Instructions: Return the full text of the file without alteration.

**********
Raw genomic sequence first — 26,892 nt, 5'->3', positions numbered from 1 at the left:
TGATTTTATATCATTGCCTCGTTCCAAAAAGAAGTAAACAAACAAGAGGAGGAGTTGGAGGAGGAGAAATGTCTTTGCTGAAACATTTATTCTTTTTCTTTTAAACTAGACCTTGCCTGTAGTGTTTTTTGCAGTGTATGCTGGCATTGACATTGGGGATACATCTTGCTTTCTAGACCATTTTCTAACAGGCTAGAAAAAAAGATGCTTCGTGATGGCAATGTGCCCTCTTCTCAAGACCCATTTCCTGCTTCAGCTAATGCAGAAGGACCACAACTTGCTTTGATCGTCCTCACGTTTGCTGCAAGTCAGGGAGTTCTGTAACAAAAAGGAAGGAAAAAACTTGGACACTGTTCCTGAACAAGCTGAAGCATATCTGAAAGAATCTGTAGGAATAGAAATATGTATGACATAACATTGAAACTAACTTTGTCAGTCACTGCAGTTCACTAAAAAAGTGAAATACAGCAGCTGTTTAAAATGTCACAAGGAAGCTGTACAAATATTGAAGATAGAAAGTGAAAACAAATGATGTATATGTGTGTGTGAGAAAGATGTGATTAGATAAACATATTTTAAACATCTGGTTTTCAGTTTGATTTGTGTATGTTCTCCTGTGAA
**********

Raw genomic sequence first — 26,892 nt, 5'->3', positions numbered from 1 at the left:
TGATTTTATATCATTGCCTCGTTCCAAAAAGAAGTAAACAAACAAGAGGAGGAGTTGGAGGAGGAGAAATGTCTTTGCTGAAACATTTATTCTTTTTCTTTTAAACTAGACCTTGCCTGTAGTGTTTTTTGCAGTGTATGCTGGCATTGACATTGGGGATACATCTTGCTTTCTAGACCATTTTCTAACAGGCTAGAAAAAAAGATGCTTCGTGATGGCAATGTGCCCTCTTCTCAAGACCCATTTCCTGCTTCAGCTAATGCAGAAGGACCACAACTTGCTTTGATCGTCCTCACGTTTGCTGCAAGTCAGGGAGTTCTGTAACAAAAAGGAAGGAAAAAACTTGGACACTGTTCCTGAACAAGCTGAAGCATATCTGAAAGAATCTGTAGGAATAGAAATATGTATGACATAACATTGAAACTAACTTTGTCAGTCACTGCAGTTCACTAAAAAAGTGAAATACAGCAGCTGTTTAAAATGTCACAAGGAAGCTGTACAAATATTGAAGATAGAAAGTGAAAACAAATGATGTATATGTGTGTGTGAGAAAGATGTGATTAGATAAACATATTTTAAACATCTGGTTTTCAGTTTGATTTGTGTATGTTCTCCTGTGAA